– Something to think about as the weather is warming up, and the grass is starting to regrow: leaving longer areas can be so pretty as well as hugely beneficial (whilst saving time!)

20 thoughts on “6.8m / 11km circular walk: Limeburners to Bat & Ball pubs

  1. Wonderful. I am wondering why I am not getting notifications of your posts. Will have to check as you aren’t popping up in my Reader 😥

    Liked by 1 person

    1. That’s really strange – I noticed today that I am not receiving notifications from some sites that I’m signed up to as well… very strange and something else for the ‘to do’ list… let’s hope we get it sorted!

      Liked by 1 person

      1. I checked and all seems OK. I’ll have to wait for you next post I guess to see. For the first time I had a look at the Annex, it looks superb so watch out if we ever get to England again 🙂 🙂

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  2. What a fabulous walk, Emma! Definitely one to add to my collection as it is virtually on my doorstep. Thanks you and I look forward to the next walk/hike you publish. Unfortunately, Zeph has a soft tissue injury to one of his hind legs, so we are only able to do short, lead walks at the moment.

    Liked by 1 person

    1. Ah thanks June, and hoping for a speedy recovery for Zeph – we should go for a ramble together when he’s better – so many great walks nearby! 👍

      Liked by 1 person

      1. He’s definitely improving! A ramble sound lovely or just meeting up to introduce the hounds!

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      2. Glad to hear Zeph is on the mend…
        I’m always up for a ramble – that sounds lovely, my number is on the website. 🙂

        Liked by 1 person

      3. Thanks, Emma. We’re off for a week from next week but will get in touch on our return 😊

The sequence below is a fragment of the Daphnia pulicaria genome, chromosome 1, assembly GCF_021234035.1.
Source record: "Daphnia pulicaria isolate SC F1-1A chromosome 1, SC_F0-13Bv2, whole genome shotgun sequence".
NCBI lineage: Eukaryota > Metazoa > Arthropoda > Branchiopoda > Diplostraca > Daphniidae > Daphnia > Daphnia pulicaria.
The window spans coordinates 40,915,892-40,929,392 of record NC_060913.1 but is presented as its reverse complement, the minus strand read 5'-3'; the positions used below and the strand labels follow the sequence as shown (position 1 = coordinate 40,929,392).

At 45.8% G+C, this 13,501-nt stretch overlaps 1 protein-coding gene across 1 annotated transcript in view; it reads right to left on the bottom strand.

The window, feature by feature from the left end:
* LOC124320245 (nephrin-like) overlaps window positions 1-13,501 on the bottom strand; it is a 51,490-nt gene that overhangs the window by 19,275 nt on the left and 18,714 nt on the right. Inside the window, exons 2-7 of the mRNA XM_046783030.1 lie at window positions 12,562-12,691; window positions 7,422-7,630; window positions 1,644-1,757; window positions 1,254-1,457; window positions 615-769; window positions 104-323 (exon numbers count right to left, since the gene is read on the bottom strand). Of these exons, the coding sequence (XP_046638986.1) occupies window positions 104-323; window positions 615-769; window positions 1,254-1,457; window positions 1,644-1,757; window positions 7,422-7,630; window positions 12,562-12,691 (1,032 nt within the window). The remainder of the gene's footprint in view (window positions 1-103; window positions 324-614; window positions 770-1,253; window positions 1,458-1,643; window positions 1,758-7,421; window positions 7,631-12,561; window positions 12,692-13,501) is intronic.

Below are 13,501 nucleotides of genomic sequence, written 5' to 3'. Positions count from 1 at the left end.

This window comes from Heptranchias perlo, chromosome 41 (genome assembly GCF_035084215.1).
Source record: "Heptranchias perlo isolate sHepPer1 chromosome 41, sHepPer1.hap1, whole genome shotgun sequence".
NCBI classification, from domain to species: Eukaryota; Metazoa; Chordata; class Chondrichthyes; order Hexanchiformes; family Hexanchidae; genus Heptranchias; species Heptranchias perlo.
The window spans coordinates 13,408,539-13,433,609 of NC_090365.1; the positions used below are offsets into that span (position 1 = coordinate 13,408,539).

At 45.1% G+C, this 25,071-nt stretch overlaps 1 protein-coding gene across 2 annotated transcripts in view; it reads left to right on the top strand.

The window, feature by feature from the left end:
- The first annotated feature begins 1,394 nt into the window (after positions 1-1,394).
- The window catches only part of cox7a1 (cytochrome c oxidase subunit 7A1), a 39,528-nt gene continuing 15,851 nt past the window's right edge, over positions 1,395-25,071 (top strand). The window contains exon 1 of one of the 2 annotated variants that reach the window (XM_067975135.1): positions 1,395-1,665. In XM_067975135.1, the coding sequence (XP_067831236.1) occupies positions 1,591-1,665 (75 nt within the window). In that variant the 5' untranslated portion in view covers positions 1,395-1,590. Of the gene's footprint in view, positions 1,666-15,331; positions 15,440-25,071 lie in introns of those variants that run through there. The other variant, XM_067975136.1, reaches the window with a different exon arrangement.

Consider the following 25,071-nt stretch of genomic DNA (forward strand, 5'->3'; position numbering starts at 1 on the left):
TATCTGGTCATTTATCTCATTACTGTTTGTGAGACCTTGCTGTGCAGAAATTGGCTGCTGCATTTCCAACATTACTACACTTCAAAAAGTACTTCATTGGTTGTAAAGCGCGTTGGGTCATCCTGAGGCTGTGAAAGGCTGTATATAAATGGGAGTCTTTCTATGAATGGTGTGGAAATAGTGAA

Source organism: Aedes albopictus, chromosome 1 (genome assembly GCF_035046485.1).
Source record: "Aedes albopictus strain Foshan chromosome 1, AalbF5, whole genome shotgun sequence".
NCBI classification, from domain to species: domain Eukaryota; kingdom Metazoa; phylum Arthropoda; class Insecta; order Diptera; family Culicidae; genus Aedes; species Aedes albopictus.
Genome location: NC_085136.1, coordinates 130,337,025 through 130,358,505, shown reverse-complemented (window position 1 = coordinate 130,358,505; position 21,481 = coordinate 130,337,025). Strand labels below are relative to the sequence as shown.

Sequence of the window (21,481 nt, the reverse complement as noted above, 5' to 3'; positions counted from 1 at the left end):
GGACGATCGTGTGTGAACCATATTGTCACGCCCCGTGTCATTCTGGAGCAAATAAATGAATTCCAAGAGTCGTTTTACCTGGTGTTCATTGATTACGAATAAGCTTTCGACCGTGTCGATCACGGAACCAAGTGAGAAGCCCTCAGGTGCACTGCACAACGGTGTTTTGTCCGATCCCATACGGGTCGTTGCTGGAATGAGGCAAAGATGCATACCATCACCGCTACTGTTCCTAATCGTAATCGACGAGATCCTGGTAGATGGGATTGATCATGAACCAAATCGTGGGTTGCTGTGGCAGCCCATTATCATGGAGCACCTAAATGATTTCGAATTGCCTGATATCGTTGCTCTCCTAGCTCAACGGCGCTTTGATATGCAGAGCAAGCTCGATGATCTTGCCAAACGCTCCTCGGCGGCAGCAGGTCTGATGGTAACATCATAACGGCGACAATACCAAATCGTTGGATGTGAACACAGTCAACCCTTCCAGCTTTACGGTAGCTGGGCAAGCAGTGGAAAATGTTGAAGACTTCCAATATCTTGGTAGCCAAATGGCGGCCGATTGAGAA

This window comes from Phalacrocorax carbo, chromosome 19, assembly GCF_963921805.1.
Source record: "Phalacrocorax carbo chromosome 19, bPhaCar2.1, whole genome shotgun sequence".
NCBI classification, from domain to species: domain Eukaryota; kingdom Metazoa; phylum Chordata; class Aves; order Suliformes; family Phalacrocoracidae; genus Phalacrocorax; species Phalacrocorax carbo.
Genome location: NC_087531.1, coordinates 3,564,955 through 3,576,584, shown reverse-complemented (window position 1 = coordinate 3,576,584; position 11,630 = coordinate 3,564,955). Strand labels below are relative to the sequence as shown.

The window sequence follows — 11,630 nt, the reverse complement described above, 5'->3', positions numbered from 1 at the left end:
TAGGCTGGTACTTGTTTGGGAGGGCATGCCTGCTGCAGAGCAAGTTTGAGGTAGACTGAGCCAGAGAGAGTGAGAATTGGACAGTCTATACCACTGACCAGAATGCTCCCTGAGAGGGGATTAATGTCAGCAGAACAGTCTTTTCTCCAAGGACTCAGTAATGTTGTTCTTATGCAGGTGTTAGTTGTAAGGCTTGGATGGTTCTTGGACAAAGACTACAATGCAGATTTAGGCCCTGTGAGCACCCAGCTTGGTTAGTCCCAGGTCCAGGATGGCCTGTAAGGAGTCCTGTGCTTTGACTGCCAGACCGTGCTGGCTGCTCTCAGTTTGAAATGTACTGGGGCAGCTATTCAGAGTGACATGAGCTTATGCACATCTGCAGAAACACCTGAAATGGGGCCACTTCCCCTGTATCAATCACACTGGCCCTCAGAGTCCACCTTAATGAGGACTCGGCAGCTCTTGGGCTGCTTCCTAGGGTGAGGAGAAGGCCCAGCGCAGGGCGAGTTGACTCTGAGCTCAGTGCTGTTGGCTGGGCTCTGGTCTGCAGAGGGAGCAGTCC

Liked by 1 person

      4. Have a good trip and look forward to hearing from you! 🙂

        Liked by 1 person

  3. After three more attempts I got the pics.

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    1. Hurrah!
      Thank you for persevering: try, try & try again 🙂

      Liked by 1 person

  4. Beautifully described and photographed splendid walk. Unfortunately a number of photos, beginning with the three image gallery, have not loaded on my site

    Liked by 1 person

    1. Thank you for letting me know, Derrick; I’ll check WordPress!!

      Liked by 1 person

  5. The bicycle/wagon/sign contraption is utterly fascinating as well as — probably — practical for transportation, carrying things, and advertising, all in one.

    Liked by 1 person

    1. Yes, it’s fun, isn’t it – and pretty too!!

      Like

  6. This looks a delight, and easy to boot. With top-class refreshment at start and finish. Perfect.

    Liked by 1 person

    1. Thank you Margaret – always good to have a choice of pubs along the way! 😉

      Liked by 1 person

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Location Horsham, West Sussex, UK Phone (+44)07930533916 E-mail theoakswestsussex@gmail.com Hours We will respond as soon as possible, and certainly within 24 hours.